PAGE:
Blog: Higher Ed Beat
In May of my senior year at Union College (See photo), the only thing I was thinking about was passing finals and completing papers with pretentious titles. Postgraduation plans, like a job, were nothing more than vapors momentarily wafting in the way of those footnotes buried in my textbooks. I had no idea what kind of job I’d get, but I did know one thing for certain: I’d wrap up my college education with roughly $17,000 in federally subsidized debt.
To do their jobs, education reporters on the federal beat depend on access to congressional staffers. But what happens when those staffers want anonymity while discussing policy at a public forum? I asked two reporters – Libby Nelson of Inside Higher Ed and Eric Kelderman of The Chronicle of Higher Education – to explain why they’re pushing back against what they contend is an unreasonable expectation.
James Dao of the New York Times has a fascinating story about active-duty troops and veterans taking advantage of federal tuition assistance for higher education, often in unusually challenging circumstances.
From Dao’s story, here’s the scene at a U.S. military airfield in Afghanistan moments after humanities class’ discussion of Mary Shelley’s “Frankenstein” was interrupted by a rocket attack:
With the wars in Iraq and Afghanistan moving toward an end, tens
of thousands of U.S. veterans will be making the transition back
to civilian life. For many of them, that means taking advantage
of government funding for higher education.
Student loans have become a focal point in the national debate over college affordability. This session examines the impact that loan debt has on students, both while they are pursuing their degrees and after they have graduated. Panelists: Stephen Burd, New America Foundation (moderator); Vic Borden, Indiana University School of Education; Chris LoCascio, Fix UC; Vasti Torres, Indiana University Center for Postsecondary Research. Recorded at EWA’s Seminar for Higher Education Reporters at Indiana University-Purdue University Indianapolis, Nov. 2-3, 2012.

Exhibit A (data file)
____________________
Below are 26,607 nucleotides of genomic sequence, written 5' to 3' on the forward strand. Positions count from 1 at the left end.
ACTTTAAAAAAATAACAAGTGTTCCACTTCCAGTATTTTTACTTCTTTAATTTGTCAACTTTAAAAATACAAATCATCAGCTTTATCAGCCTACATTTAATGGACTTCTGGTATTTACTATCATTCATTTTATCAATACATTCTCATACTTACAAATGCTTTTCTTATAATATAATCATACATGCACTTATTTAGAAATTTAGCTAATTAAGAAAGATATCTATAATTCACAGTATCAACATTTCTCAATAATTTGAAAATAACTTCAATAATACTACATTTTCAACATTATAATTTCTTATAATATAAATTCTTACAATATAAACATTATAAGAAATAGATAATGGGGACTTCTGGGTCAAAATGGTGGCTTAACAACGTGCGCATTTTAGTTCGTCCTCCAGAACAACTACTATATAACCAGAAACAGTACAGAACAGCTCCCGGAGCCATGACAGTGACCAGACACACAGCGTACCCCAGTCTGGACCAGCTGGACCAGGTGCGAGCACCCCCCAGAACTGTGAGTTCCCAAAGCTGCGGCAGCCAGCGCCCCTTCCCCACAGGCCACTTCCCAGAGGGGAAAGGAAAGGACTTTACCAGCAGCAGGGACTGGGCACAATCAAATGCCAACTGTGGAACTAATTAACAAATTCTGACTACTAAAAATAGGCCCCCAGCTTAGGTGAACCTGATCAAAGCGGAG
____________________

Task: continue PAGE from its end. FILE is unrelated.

Are there alternatives that can either prevent students from accumulating loan debt while they are in school or assist them in repaying their debt after they have earned a degree? In this session, we examine the pros and cons of options such as income-based repayment and student loan bankruptcy reform. Panelists: Kim Clark, Money (moderator); Lauren Asher, The Institute for College Access and Success; Rohit Chopra, Consumer Financial Protection Bureau; Nicholas Hillman, University of Utah; Lynn O’Shaughnessy, The College Solution.
The latest on what we know about how students learn best, what institutions should be looking for, and how they determine if it’s happening. Panelists: Kenneth Terrell, Education Writers Association (moderator); George Kuh (NILOA) and Robert Gonyea (NSSE); Trudy Banta and Gary Pike, IUPUI. Recorded at EWA’s Seminar for Higher Education Reporters at Indiana University-Purdue University Indianapolis, Nov. 2-3, 2012.
When students pay different amounts to take the same courses, does one student’s tuition go toward another’s education? We take close look at this debate as part of a discussion of the factors that college and university administrators consider when they determine tuition prices. Panlists: Jon Marcus, Hechinger Report (moderator); Steve Hurlburt, Delta Cost Project; Paul Lingenfelter, State Higher Education Executive Officers; Richard Vedder, Ohio University/Center for College Affordability and Productivity.
In recent years, various options have emerged to trim the costs of earning a degree. In this session, we will examine whether options such as three-year degree programs and online education can make higher education more affordable. Panelists: Scott Jaschik, Inside Higher Ed (moderator); Kris Clerkin, Southern New Hampshire University; David Daniels, Pearson; Tom Harnisch, American Association of State Colleges & Universities; Burck Smith, StraighterLine; Tom Snyder, Ivy Tech Community College.
Plummeting prices for e-readers and tablet computers mean big changes for the textbook industry, as more students and professors clamor for digital versions of traditional paper editions. What does this shift in the publishing world mean for college costs, and how are universities getting e-textbooks into the hands of students? Panelists: Jeff Young, The Chronicle of Higher Education (moderator); Nicole Allen, U.S. PIRG; Bruce Hildebrand, Association of American Publishers; Mickey Levitan, Courseload.
There was indeed more attention paid to education during Tuesday’s presidential debate — a college student concerned about his own future snagged the very first question. Jeremy Epstein, who attends Adelphi University, later told a local NBC News affiliate that he was no longer undecided, although he doesn’t make clear who is getting his vote.